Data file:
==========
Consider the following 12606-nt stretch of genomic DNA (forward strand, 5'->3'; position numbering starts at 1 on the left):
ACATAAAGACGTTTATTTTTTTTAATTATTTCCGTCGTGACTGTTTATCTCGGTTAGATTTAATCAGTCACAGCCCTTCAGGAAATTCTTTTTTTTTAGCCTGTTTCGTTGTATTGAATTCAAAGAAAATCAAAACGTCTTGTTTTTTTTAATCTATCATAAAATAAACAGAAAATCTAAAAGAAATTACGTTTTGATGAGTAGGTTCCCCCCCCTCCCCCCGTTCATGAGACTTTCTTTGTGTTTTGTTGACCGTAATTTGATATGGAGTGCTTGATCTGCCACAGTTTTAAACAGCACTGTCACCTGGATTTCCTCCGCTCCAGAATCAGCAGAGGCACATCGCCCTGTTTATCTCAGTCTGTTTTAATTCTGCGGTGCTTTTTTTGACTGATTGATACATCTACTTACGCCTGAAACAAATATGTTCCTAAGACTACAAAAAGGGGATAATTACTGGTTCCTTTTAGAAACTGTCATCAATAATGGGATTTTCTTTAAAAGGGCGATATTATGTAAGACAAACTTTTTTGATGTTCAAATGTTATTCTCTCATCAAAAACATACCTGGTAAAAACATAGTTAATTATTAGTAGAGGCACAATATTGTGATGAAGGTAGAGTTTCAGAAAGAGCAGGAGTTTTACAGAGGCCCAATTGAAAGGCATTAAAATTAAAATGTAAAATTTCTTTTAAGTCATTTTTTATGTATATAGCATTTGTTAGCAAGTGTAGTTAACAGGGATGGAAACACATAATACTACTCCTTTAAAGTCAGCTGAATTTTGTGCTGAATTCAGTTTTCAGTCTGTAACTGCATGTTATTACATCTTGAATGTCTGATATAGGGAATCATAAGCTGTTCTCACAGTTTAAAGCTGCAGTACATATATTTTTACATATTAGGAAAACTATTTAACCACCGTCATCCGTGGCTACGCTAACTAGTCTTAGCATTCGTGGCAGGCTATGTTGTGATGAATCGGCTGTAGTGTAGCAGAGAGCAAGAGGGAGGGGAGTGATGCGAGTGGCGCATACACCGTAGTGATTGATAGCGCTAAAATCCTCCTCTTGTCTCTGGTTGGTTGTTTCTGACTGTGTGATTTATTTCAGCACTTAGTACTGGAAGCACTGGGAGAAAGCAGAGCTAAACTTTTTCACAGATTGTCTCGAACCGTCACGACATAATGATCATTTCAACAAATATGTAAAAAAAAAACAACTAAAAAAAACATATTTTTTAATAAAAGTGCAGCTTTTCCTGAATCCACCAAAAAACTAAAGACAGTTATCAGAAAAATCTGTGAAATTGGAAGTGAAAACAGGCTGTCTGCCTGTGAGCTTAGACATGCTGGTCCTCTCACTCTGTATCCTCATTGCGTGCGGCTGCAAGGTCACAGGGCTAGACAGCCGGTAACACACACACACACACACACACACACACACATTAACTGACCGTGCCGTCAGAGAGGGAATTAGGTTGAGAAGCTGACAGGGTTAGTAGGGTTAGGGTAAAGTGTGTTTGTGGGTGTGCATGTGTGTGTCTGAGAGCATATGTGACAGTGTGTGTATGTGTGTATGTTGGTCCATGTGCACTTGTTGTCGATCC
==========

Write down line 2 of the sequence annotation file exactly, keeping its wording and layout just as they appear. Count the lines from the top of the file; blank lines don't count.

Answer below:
ACATAAAGACGTTTATTTTTTTTAATTATTTCCGTCGTGACTGTTTATCTCGGTTAGATTTAATCAGTCACAGCCCTTCAGGAAATTCTTTTTTTTTAGCCTGTTTCGTTGTATTGAATTCAAAGAAAATCAAAACGTCTTGTTTTTTTTAATCTATCATAAAATAAACAGAAAATCTAAAAGAAATTACGTTTTGATGAGTAGGTTCCCCCCCCTCCCCCCGTTCATGAGACTTTCTTTGTGTTTTGTTGACCGTAATTTGATATGGAGTGCTTGATCTGCCACAGTTTTAAACAGCACTGTCACCTGGATTTCCTCCGCTCCAGAATCAGCAGAGGCACATCGCCCTGTTTATCTCAGTCTGTTTTAATTCTGCGGTGCTTTTTTTGACTGATTGATACATCTACTTACGCCTGAAACAAATATGTTCCTAAGACTACAAAAAGGGGATAATTACTGGTTCCTTTTAGAAACTGTCATCAATAATGGGATTTTCTTTAAAAGGGCGATATTATGTAAGACAAACTTTTTTGATGTTCAAATGTTATTCTCTCATCAAAAACATACCTGGTAAAAACATAGTTAATTATTAGTAGAGGCACAATATTGTGATGAAGGTAGAGTTTCAGAAAGAGCAGGAGTTTTACAGAGGCCCAATTGAAAGGCATTAAAATTAAAATGTAAAATTTCTTTTAAGTCATTTTTTATGTATATAGCATTTGTTAGCAAGTGTAGTTAACAGGGATGGAAACACATAATACTACTCCTTTAAAGTCAGCTGAATTTTGTGCTGAATTCAGTTTTCAGTCTGTAACTGCATGTTATTACATCTTGAATGTCTGATATAGGGAATCATAAGCTGTTCTCACAGTTTAAAGCTGCAGTACATATATTTTTACATATTAGGAAAACTATTTAACCACCGTCATCCGTGGCTACGCTAACTAGTCTTAGCATTCGTGGCAGGCTATGTTGTGATGAATCGGCTGTAGTGTAGCAGAGAGCAAGAGGGAGGGGAGTGATGCGAGTGGCGCATACACCGTAGTGATTGATAGCGCTAAAATCCTCCTCTTGTCTCTGGTTGGTTGTTTCTGACTGTGTGATTTATTTCAGCACTTAGTACTGGAAGCACTGGGAGAAAGCAGAGCTAAACTTTTTCACAGATTGTCTCGAACCGTCACGACATAATGATCATTTCAACAAATATGTAAAAAAAAAACAACTAAAAAAAACATATTTTTTAATAAAAGTGCAGCTTTTCCTGAATCCACCAAAAAACTAAAGACAGTTATCAGAAAAATCTGTGAAATTGGAAGTGAAAACAGGCTGTCTGCCTGTGAGCTTAGACATGCTGGTCCTCTCACTCTGTATCCTCATTGCGTGCGGCTGCAAGGTCACAGGGCTAGACAGCCGGTAACACACACACACACACACACACACACACACATTAACTGACCGTGCCGTCAGAGAGGGAATTAGGTTGAGAAGCTGACAGGGTTAGTAGGGTTAGGGTAAAGTGTGTTTGTGGGTGTGCATGTGTGTGTCTGAGAGCATATGTGACAGTGTGTGTATGTGTGTATGTTGGTCCATGTGCACTTGTTGTCGATCC